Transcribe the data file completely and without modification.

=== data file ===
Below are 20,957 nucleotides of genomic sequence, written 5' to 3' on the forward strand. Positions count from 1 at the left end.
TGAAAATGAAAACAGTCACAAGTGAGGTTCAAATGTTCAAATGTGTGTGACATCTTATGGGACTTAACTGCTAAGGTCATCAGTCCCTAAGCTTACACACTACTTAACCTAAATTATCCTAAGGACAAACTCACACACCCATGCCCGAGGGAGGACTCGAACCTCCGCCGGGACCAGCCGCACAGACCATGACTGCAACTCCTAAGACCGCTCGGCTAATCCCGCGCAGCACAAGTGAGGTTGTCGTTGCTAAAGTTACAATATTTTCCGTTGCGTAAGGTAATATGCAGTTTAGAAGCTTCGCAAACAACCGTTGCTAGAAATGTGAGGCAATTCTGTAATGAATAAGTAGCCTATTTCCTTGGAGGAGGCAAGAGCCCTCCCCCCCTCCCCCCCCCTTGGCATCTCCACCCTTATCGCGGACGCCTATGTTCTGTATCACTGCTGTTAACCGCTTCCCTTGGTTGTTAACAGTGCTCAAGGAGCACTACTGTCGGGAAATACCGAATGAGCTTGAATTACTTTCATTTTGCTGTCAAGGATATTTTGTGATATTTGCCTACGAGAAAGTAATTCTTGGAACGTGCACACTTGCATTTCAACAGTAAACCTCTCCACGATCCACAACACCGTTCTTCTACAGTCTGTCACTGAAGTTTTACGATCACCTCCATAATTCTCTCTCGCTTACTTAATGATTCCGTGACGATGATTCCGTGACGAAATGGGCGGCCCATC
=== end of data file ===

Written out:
Below are 20,957 nucleotides of genomic sequence, written 5' to 3' on the forward strand. Positions count from 1 at the left end.
TGAAAATGAAAACAGTCACAAGTGAGGTTCAAATGTTCAAATGTGTGTGACATCTTATGGGACTTAACTGCTAAGGTCATCAGTCCCTAAGCTTACACACTACTTAACCTAAATTATCCTAAGGACAAACTCACACACCCATGCCCGAGGGAGGACTCGAACCTCCGCCGGGACCAGCCGCACAGACCATGACTGCAACTCCTAAGACCGCTCGGCTAATCCCGCGCAGCACAAGTGAGGTTGTCGTTGCTAAAGTTACAATATTTTCCGTTGCGTAAGGTAATATGCAGTTTAGAAGCTTCGCAAACAACCGTTGCTAGAAATGTGAGGCAATTCTGTAATGAATAAGTAGCCTATTTCCTTGGAGGAGGCAAGAGCCCTCCCCCCCTCCCCCCCCCTTGGCATCTCCACCCTTATCGCGGACGCCTATGTTCTGTATCACTGCTGTTAACCGCTTCCCTTGGTTGTTAACAGTGCTCAAGGAGCACTACTGTCGGGAAATACCGAATGAGCTTGAATTACTTTCATTTTGCTGTCAAGGATATTTTGTGATATTTGCCTACGAGAAAGTAATTCTTGGAACGTGCACACTTGCATTTCAACAGTAAACCTCTCCACGATCCACAACACCGTTCTTCTACAGTCTGTCACTGAAGTTTTACGATCACCTCCATAATTCTCTCTCGCTTACTTAATGATTCCGTGACGATGATTCCGTGACGAAATGGGCGGCCCATC